California Premises Liability Primer

Under California State Law, land renters, owners, and lessors are under a duty to make sure that visitors and passerby are not hurt coming and and out of their properties and that there are no open or hidden dangers (Expert Source.) Personal injury lawyers typically are the advocates called upon to bring and also defend against theses cases when there are victims trying to get compensation for their injuries. There are many parties and types of claims. Some of them will be discussed herein.


Lawsuits Against Businesses:

All premises claims can be complicated and draw in more than one defendant. Only the most skilled attorneys will be able to wade through the large index of case study and laws to determine how your case will do in court. Unless you have a specialized attorney to tackle many aspects of the case, including witnesses, naming defendants, and proper discovery, they may miss something. Most times, the first defendant in cases like this will be the misfeasant, non feasant, or malfeasant property owner. Those that own or run businesses often have heavy foot traffic which could lead to injury.

A prime example is a shopping mall with both outdoor and indoor shops, parking lots, and food court. There are pedestrians that could not be paying attention, and walkers or drivers that are heading to different places. Unfortunately, hundreds of consumers and pedestrians are injured in the state every year, including some serious injuries. Others are mauled, raped, or injured due to the failure of a property owner to make reasonable inspections and repairs.

These could include incidents where liquid was left on the ground for too long, bad lighting, distraction from signs or displays, trips, and other issues. These could lead to people breaking their tailbone, ankle, twisting their knee, or hurting their head. We deal with these issues and the long term issues, including the recovery, coma, or even death every day. Many of these cases can be minor injuries, but they grow in seriousness for the young and old. Some elderly can die due to a fall in a grocery store or wake up in a hospital. When the insurance companies don’t step up, attorneys on your behalf can file a premises liability lawsuit in Los Angeles Superior Court.

Commercial Structures and Attractions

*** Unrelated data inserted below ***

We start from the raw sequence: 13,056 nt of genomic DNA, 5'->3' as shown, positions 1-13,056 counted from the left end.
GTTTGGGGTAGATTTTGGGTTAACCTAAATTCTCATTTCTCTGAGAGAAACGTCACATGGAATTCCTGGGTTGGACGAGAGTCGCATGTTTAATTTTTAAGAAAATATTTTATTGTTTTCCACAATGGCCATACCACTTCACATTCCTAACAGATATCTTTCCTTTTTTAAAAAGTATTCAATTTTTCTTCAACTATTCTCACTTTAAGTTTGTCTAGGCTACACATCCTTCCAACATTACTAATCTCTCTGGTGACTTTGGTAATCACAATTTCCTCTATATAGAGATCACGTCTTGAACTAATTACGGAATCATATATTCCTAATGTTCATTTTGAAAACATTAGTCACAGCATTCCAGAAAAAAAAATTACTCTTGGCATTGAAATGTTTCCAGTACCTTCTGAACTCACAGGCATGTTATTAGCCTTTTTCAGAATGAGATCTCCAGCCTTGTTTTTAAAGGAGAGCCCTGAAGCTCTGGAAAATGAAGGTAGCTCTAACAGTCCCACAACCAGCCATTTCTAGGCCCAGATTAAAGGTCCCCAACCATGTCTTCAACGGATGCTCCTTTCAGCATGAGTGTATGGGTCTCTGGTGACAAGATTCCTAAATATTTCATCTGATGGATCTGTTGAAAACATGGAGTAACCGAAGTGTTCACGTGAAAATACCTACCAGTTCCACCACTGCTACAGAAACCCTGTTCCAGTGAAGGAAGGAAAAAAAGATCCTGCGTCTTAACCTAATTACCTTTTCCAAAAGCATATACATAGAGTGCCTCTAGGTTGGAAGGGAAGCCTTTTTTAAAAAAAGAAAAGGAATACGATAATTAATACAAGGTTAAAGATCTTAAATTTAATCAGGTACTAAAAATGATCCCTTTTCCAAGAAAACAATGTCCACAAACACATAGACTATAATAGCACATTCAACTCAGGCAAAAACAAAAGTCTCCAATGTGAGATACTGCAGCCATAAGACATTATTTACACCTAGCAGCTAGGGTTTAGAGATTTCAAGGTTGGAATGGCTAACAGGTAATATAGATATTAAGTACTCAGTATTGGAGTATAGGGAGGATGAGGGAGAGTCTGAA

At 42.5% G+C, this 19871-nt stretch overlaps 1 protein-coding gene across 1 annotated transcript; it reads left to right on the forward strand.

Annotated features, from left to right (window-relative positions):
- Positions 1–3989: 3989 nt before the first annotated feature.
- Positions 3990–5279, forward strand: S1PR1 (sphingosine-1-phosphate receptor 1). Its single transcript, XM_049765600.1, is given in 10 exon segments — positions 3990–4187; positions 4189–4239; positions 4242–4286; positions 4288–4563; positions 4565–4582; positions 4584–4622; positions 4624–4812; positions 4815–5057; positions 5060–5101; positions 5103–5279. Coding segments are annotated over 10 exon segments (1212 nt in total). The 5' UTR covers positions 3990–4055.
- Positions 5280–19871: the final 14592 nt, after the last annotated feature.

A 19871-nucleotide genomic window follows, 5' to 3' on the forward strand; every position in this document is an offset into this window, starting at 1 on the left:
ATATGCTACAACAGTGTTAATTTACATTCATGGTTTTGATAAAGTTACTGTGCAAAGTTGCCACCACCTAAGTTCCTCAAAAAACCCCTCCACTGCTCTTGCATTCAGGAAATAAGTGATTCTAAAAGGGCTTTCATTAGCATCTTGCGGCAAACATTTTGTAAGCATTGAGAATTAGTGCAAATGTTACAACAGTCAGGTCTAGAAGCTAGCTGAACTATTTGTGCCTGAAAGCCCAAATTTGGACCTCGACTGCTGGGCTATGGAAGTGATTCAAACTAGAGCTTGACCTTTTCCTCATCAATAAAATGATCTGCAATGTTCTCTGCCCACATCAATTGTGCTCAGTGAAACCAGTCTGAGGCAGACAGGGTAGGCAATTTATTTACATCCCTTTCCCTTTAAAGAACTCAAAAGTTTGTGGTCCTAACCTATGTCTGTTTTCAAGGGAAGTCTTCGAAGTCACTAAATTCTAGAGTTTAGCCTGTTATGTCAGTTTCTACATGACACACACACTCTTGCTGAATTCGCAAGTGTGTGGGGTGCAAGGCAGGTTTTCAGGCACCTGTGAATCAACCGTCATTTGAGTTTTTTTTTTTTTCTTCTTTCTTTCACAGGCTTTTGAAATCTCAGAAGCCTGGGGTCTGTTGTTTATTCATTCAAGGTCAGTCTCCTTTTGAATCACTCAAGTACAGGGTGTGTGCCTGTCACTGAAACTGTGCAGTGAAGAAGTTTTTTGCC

Any person that runs or owns an office building has duties to the public. These include the duty to repair, inspect, and maintain escalators and elevators to avoid serious injury or death for people traveling around and near these structures. When safety lapses happen, those responsible can be held liable for their negligence. This can also include the manufacturer, building owner, repairer, or anyone else involved.

This could mean that there are multiple potential defendants. With these serious factors involved, being able to gather enough compensation from these parties to be able to rebuild a life is a major issue. A person could be permanently disabled or even die due to a severe injury like losing an arm in a broken elevator or falling off an escalator. Other cases could include issues at a waterpark, hosts, or even a ride at an amusement park. These could all be due to faulty property maintenance and lack of danger signs, barricades, chaperons, and other issues. The responsible parties can be brought to court and held liable.

The Duty to Secure an Attractive Nuisance

Children are often at increased risk of severe injury. These can include children getting into an abandoned building that could be in danger of falling down. If the building is not chained off properly, children could feel like they should go and play there. In a recent case, Anaheim Hills could not properly keep skaters out of a large drainage ditch known as the Blow Hole off of Weir Canyon. Several skaters could be injured, then sue the city and/or county.

Grocery Stores and Slips and Falls